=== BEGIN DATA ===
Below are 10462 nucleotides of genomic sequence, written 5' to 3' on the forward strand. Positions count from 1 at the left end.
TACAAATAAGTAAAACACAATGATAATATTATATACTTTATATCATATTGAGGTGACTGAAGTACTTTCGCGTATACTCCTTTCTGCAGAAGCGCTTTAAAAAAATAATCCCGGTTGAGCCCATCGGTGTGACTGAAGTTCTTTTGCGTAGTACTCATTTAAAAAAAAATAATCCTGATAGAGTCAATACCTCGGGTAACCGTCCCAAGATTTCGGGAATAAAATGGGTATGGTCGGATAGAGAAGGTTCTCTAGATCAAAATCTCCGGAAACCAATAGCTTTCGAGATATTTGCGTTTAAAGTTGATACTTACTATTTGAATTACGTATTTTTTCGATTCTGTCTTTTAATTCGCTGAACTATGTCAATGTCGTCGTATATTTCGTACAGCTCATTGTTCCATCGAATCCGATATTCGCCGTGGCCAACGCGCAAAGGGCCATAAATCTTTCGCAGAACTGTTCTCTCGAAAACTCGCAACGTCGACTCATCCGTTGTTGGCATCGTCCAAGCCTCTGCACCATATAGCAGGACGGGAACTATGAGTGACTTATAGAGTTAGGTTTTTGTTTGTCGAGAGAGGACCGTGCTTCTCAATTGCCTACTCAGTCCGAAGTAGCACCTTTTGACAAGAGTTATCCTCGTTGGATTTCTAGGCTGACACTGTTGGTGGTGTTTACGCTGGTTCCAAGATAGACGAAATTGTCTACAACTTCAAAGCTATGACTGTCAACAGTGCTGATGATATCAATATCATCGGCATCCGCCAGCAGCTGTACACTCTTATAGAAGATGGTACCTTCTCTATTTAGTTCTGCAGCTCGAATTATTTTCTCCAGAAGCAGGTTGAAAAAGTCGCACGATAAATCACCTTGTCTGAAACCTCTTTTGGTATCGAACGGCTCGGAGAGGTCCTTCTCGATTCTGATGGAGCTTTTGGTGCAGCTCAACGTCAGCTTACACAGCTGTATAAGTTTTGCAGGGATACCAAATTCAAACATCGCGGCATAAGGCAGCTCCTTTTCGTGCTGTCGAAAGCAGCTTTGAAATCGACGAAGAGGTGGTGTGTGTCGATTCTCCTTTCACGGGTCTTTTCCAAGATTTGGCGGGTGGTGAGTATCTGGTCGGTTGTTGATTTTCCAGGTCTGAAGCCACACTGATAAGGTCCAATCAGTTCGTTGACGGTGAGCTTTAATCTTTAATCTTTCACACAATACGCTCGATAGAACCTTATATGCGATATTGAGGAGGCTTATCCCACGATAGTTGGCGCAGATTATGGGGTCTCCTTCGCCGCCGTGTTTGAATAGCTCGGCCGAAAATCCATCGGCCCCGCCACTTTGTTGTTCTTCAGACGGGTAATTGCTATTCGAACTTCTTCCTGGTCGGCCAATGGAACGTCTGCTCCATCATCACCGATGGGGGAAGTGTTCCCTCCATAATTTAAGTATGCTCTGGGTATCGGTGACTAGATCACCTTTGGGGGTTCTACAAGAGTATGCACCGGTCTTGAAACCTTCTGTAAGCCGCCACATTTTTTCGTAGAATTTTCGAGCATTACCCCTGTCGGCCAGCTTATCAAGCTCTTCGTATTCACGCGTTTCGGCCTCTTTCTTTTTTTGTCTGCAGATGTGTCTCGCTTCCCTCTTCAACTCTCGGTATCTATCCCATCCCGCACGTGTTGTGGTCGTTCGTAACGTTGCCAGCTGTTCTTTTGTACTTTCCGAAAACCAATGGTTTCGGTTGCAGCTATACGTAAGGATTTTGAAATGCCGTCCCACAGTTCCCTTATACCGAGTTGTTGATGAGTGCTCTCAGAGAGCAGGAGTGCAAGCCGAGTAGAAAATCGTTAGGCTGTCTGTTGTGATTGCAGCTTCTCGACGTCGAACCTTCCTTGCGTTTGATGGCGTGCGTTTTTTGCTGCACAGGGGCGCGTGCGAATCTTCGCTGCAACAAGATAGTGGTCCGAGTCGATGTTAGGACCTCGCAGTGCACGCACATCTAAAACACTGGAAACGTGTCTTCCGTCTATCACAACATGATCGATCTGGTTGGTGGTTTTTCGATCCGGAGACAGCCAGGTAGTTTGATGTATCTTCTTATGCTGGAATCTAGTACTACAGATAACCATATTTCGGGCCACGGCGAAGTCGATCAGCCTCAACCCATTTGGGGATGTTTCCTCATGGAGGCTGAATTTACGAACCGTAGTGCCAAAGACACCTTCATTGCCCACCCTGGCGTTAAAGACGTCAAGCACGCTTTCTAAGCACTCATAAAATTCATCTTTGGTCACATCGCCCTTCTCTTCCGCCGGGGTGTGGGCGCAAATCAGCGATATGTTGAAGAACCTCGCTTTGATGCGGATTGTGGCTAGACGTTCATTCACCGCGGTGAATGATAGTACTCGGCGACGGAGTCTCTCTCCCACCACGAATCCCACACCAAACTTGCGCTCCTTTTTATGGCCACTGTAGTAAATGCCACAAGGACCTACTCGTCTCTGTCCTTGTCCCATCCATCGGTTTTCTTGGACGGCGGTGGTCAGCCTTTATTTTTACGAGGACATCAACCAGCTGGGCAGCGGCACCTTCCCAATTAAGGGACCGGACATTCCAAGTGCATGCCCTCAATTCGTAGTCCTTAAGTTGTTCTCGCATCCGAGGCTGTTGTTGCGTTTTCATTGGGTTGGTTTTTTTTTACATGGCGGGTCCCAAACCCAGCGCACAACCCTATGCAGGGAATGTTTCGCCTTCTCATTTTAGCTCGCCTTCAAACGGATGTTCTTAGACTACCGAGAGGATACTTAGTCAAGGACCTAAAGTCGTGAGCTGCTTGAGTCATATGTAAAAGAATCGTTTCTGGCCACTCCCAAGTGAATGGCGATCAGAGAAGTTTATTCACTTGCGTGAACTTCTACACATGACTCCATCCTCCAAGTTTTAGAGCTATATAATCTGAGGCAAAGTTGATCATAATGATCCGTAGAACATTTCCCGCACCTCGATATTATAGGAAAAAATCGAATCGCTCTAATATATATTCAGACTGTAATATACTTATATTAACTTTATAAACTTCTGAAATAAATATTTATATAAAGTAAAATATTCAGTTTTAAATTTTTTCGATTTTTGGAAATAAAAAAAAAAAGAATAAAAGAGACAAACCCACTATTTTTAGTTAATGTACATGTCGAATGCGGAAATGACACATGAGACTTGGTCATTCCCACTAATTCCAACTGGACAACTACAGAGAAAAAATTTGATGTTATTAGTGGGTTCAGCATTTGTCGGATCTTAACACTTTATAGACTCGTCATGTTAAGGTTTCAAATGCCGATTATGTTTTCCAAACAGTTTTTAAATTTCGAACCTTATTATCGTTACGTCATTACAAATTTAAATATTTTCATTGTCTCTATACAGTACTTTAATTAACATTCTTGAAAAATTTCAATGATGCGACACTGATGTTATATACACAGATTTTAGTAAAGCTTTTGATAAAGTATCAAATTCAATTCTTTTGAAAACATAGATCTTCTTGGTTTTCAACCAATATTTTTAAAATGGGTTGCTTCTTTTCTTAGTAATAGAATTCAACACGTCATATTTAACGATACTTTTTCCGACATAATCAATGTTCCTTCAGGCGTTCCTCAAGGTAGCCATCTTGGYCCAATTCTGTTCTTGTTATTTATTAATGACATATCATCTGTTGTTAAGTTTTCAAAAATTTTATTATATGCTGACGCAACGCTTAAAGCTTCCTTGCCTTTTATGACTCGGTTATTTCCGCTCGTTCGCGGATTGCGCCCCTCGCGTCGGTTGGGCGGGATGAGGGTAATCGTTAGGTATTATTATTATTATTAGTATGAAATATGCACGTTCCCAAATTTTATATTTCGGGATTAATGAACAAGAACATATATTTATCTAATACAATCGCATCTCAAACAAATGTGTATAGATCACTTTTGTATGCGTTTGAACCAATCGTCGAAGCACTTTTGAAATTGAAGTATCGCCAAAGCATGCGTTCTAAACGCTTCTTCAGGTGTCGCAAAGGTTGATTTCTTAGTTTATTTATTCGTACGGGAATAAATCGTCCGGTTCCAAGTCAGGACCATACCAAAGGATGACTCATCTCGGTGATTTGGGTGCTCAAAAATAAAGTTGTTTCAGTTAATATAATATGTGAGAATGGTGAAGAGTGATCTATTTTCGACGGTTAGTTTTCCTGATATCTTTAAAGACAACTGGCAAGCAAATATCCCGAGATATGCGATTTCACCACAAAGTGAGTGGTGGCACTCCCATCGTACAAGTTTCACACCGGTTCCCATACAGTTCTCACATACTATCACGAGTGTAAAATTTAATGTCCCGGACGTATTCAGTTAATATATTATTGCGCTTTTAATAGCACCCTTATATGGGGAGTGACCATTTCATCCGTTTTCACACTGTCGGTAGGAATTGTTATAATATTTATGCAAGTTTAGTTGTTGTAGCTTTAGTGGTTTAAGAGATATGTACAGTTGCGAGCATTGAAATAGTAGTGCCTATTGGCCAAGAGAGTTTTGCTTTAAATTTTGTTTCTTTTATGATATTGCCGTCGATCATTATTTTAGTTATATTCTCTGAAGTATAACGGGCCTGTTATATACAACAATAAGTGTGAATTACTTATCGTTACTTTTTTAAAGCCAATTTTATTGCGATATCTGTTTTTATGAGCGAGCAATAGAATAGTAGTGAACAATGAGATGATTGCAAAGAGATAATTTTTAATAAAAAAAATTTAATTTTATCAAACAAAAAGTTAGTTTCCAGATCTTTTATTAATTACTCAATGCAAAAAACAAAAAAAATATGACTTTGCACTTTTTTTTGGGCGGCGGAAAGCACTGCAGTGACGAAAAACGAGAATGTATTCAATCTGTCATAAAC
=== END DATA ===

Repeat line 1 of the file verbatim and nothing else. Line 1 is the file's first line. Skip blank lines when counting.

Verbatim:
Below are 10462 nucleotides of genomic sequence, written 5' to 3' on the forward strand. Positions count from 1 at the left end.